Known as the "L'Étoile
du Nord" -- Star of the North -- Minnesota is a state of unique traditions, history
and culture of politics.
From creating notable political leaders over the
last half century, including former vice presidents Walter Mondale and Hubert
Humphrey and perennial presidential candidate Harold Stassen, to electing former
professional wrestler Jesse "The Body" Ventura as governor, some would call the
state's politics "quirky," a better descriptor would be discerning. In the 2004
presidential election, 77.2 percent of eligible Minnesotans voted, the highest
of any other state.
Most of Minnesota's population of 5 million comes from
northern European descent, including Scandinavians, Norwegians, Swedes and Germans.
Most notably, including growing populations of Hispanics and Asians, Minnesota
is home to large communities of Hmong and Somali refugees.
the upper Midwest's Scandinavian roots, which focused on issues found in welfare
states, three-party politics flourished in Minnesota. The Farmer-Labor Party,
which dominated state politics in the 1920s and 1930s by electing three governors
and four senators, called for social security legislation, state regulation of
certain industries and protections for farmers and union workers.
the party suffered a setback in 1938 when the Farmer-Labor Party lost to the Republicans,
after suffering irreparable damages by their connections to communists.
wounded Farmer-Labor Party then merged with local Democrats in 1944 with the help
of Hubert Humphrey, mayor of Minneapolis in 1945. The newly formed Democratic-Farmer-Labor
Party, or DFL, was solidified with Hubert Humphrey's election to the Senate in
1948, and continued to play a major role in Minnesotan politics in succeeding
years. Its base consists of blue-collar workers in the Twin Cities, in Duluth
and the Iron Range, and among farmers of Scandinavian origin.
The DFL continued
to lead Minnesota's economic growth for years. The influx of entrepreneurs and
businesses such as Betty Crocker, 3M -- the inventor of Post-It Notes and Scotch
tape, and IDS -- the first company to mass market mutual funds, helped turn Minnesota's
economy from one based on raw materials to one based on services and manufacturing
of goods. From 1990 to 2004, the population of Minnesota jumped 17 percent, more
than any other Midwestern state.
Originally considered solidly in the Democrats'
corner during the last half of the 20th century, Minnesota has shown evidence
that it might be tipping toward the Republicans and is now viewed as more a swing
state -- a stark shift from the DFL-dominance of Minnesota politics. Minnesota
-- along with Washington, D.C. -- was the only state to not vote for Ronald Reagan
during his re-election in 1984, opting for the Democratic candidate, Minnesota
native and former Sen. Walter Mondale. In addition, Minnesota has not voted Republican
in a presidential election since 1972, making it the state with the longest streak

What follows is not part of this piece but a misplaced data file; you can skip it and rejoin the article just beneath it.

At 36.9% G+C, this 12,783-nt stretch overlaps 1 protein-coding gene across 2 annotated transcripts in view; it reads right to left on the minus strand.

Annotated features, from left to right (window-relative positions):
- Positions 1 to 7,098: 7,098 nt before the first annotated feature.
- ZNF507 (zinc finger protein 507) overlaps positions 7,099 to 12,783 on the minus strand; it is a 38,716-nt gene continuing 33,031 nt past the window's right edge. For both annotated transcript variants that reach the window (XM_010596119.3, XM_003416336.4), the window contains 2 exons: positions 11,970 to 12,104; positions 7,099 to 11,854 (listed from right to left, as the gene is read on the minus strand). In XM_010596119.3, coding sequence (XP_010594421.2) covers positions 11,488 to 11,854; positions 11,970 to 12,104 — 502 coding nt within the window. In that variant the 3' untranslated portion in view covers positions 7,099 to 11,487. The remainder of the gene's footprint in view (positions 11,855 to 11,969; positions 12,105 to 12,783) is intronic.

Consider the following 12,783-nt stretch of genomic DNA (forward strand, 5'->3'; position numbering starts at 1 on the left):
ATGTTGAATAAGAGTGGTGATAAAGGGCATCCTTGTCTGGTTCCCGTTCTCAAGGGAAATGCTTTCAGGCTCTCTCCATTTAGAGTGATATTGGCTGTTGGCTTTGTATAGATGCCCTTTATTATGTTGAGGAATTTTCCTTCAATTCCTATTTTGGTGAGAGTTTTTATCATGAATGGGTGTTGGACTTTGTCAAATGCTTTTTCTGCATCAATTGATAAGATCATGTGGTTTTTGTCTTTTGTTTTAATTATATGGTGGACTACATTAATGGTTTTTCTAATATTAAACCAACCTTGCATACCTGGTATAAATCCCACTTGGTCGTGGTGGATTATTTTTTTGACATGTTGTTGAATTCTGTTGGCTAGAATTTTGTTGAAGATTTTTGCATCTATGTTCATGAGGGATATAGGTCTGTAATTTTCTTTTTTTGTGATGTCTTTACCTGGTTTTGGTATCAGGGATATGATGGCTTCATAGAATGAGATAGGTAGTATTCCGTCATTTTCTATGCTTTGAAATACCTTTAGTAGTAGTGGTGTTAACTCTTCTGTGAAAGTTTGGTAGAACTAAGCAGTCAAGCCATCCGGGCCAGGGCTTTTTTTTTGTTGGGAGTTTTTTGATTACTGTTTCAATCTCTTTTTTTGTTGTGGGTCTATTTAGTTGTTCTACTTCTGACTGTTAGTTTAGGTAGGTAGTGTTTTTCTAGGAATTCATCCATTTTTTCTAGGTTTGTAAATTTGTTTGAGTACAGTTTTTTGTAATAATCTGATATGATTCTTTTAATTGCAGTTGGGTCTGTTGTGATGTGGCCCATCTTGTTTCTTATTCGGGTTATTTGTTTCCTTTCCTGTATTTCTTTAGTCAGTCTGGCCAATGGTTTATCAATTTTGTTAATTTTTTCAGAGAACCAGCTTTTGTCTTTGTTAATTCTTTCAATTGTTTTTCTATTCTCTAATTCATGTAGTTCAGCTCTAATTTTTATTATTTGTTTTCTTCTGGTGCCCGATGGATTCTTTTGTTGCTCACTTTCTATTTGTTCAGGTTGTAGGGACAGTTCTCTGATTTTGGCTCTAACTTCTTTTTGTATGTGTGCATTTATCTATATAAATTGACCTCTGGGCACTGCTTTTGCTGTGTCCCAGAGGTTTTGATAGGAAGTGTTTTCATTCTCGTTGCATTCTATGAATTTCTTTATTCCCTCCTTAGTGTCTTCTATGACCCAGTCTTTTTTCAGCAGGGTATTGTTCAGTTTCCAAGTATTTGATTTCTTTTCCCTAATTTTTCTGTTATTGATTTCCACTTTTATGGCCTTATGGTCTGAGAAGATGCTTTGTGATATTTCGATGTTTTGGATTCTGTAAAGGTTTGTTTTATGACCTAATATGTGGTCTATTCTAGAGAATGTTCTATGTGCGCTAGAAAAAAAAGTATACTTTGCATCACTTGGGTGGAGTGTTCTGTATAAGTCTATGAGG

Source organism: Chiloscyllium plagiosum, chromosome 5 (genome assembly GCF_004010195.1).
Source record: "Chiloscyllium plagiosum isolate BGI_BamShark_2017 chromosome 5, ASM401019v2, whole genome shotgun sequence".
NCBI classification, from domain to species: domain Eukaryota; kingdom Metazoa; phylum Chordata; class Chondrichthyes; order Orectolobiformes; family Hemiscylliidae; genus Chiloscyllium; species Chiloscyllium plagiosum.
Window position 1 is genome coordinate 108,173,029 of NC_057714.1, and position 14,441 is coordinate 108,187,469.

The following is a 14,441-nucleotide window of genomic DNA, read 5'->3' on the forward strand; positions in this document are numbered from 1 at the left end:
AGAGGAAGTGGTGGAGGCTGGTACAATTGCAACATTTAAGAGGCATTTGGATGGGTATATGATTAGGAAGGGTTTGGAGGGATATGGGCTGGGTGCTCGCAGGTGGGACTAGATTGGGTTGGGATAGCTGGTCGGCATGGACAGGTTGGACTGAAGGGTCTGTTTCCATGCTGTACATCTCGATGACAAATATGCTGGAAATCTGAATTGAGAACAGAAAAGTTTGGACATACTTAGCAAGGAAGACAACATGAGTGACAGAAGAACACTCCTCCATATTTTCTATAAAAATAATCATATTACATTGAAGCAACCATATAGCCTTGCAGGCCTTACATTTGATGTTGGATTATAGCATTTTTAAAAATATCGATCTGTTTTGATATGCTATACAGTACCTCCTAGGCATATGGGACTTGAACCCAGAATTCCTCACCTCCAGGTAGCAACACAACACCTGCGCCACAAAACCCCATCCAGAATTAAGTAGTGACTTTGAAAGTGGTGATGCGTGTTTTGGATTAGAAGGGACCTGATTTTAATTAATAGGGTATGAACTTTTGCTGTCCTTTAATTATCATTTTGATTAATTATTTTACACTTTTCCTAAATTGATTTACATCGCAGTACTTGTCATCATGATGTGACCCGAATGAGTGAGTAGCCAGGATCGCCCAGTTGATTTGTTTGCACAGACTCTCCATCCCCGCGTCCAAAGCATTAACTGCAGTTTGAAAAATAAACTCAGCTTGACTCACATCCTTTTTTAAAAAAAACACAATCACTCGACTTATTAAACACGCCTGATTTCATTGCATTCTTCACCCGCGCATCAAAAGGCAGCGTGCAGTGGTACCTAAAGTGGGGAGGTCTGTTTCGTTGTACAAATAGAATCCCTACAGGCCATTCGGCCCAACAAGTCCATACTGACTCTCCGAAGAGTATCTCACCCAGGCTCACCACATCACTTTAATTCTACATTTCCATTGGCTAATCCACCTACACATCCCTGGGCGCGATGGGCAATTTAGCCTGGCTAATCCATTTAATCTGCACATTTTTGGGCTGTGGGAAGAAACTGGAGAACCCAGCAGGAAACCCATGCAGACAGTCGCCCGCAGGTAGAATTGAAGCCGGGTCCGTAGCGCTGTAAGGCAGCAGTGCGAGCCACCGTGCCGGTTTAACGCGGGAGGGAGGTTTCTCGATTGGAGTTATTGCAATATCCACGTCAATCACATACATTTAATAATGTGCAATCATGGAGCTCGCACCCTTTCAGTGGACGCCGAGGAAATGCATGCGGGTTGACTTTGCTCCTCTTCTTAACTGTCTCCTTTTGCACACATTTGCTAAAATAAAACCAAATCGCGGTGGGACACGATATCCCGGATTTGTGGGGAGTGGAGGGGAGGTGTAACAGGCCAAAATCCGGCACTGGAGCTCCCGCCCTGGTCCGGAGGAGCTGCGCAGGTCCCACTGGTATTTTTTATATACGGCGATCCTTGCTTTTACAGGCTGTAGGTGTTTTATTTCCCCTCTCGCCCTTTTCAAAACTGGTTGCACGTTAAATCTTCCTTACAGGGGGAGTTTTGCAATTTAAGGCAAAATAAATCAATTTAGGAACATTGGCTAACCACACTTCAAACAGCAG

of voting Democratic.
But by the 1990s, the DFL and Republican parties had
started to nominate hard-line left-wing and right-wing candidates. This allowed
suburban mayor Jesse Ventura to enter the gubernatorial race as the Reform Party's
candidate. Although the race was focused primarily on personality, Ventura was
able to win over Minnesotans with witty campaign ads and a more centrist platform
-- promising a tax refund while remaining socially liberal. Though polls showed
him trailing before Election Day, voters came out in record numbers to elect Ventura
with 37 percent of the vote compared to 34 percent for Republican Norm Coleman
and 28 percent for DFL candidate Hubert Humphrey.
Since then, both the DFL
and Republican parties have returned to the center, making the battle for Minnesota
much more competitive. In 2002, Republican Tim Pawlenty was elected governor and
Coleman was elected senator, edging out Walter Mondale 50 percent to 47 percent
of the vote. Convinced by grieving family members and party leaders, Mondale had
stepped in as the last-minute Democratic substitute for incumbent Paul Wellstone,
who was killed in a plane crash, along with his wife, daughter, and five others,
on Oct. 25, 2002, just weeks before the election.
In 2004, Minnesota teetered
back toward the DFL, carried by Sen. John Kerry, D-Mass., 51 percent to 48 percent,
while Republicans lost 13 seats, nearly losing their majority in the state House.
bulk of the Republicans' voting base is greatest in southern Minnesota and the
suburbs of Minneapolis, especially in the area west of the city, and in developing
outer suburban communities. Democrats still hold Minneapolis/St. Paul proper and
the Iron Range and Duluth districts in northeastern Minnesota.
has excelled in public policy, becoming the first state to implement an anti-smoking
bill, introduce campaign finance reform, and also the first with authorized charter
schools and school choice. Welfare reform enacted in 1995 increased spending while
simultaneously creating jobs for recipients.
The state also was one of the
first to have health maintenance organizations. Urban Institute studies show these
policies have contributed to higher earnings, decreased poverty and better school
performance in the state. The state's divorce and crime rates are lower than in
most other parts of the country as well.